Battle of Selma ball draws near
Next Saturday, Sturdivant Hall will come to life with folks dressed in attire from the Civil War era. The Battle of Selma Ball will give attendees the chance to step back in time for an evening of music, drinks, food and socializing.
“It’s really a socializing event,” organizer Elizabeth Hammonds said. “We allow them to come and experience the atmosphere of what it was like at a ball in the 1860s.”
The ball is part of The Battle of Selma weekend. Reenactors can attend the event free of charge, but the public can purchase a ticket for $20 at Sturdivant Hall, the Selma Center for Commerce and Truax & Co. Children under 14-years-old must be accompanied by an adult. Everyone must wear period attire, and men must wear a coat.
“For the ball, we want everything to be authentic,” organizer Manera Searcy said. “So you’ll feel like you’re in the middle of the Civil War.”
Sturdivant Hall, located at 713 Mabry St., was built in 1853. The two-story structure survived Gen. James H. Wilson’s raid on Selma and is a major tourist destination in the city. Searcy said it is a well-preserved example of a grand, Southern home.
“It’s a beautiful antebellum mansion,” she said.
The ball takes place in the courtyard, surrounded by hedges, behind Sturdivant Hall. A band will play, and a receiving line begins at 7 p.m. Searcy said the ball allows the reenactors to get acquainted in a unique setting.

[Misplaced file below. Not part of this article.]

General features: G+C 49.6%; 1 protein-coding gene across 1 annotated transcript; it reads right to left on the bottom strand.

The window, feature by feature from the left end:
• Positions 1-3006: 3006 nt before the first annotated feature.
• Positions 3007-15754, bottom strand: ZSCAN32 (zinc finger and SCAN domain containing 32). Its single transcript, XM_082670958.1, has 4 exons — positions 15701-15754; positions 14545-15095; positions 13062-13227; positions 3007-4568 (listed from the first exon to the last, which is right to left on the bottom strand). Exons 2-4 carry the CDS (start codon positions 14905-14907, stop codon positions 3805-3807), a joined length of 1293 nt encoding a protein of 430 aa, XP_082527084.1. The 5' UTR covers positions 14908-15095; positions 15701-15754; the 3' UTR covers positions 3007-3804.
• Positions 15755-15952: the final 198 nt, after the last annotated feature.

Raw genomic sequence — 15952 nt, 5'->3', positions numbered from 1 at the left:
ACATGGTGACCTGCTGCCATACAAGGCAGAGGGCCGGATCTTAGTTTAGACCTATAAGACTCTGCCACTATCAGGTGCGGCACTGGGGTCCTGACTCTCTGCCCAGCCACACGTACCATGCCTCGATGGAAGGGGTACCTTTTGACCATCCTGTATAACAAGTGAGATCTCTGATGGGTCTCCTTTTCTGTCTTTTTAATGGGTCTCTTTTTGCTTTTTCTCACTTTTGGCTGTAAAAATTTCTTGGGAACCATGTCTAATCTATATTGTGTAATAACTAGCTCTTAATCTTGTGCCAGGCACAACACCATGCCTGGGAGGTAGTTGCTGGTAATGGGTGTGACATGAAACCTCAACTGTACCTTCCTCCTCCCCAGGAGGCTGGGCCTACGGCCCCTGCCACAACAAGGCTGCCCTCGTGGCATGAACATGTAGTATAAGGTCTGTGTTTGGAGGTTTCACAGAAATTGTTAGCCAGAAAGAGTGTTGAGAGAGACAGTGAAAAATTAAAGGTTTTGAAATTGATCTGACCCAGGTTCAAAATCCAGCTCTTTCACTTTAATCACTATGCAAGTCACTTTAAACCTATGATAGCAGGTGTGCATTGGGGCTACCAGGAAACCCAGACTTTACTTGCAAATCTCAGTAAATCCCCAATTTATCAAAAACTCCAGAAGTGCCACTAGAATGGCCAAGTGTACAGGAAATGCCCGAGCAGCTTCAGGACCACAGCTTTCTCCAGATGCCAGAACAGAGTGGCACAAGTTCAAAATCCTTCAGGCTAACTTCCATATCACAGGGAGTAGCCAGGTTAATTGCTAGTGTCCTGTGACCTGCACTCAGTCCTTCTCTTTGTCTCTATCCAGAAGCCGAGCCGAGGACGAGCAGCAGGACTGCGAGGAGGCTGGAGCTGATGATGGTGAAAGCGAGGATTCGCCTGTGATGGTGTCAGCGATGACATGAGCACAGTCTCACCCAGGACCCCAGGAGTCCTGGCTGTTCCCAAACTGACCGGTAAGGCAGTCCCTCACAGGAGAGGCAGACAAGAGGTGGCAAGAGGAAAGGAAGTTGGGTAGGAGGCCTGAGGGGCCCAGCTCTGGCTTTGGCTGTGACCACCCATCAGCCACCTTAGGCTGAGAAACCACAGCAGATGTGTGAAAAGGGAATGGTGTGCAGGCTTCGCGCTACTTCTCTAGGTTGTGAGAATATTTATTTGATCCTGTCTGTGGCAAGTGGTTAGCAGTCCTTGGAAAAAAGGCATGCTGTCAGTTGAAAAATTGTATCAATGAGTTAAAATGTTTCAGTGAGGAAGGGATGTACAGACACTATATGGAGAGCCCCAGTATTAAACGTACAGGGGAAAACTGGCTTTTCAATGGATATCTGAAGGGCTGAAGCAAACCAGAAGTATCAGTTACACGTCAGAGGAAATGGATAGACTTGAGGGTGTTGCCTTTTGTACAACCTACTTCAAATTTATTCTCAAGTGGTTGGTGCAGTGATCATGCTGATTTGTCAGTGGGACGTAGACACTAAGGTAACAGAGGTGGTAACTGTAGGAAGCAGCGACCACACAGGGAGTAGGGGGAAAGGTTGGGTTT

“It’s really an experience,” she said.
From a young age, Hammonds attended the ball with her parents. She would stare at the elaborate dresses all night. It was a little girl’s dream, she said.
“Seeing all the ladies dressed in those pretty dresses, I remember being really, really excited,” Hammonds said.
Now, she loves to see the reenactors having a good time. Hammonds said reenactors from across the country participate in The Battle of Selma. The ball is an opportunity for them to forge friendships.
“These people come from all over,” Hammonds said.
Searcy said she expects about 150 people to attend this year’s ball. She said people just plain enjoy stepping back in time. They hear conversations and see clothes that are from a lost era.
“It’s just a more genteel time,” Searcy said.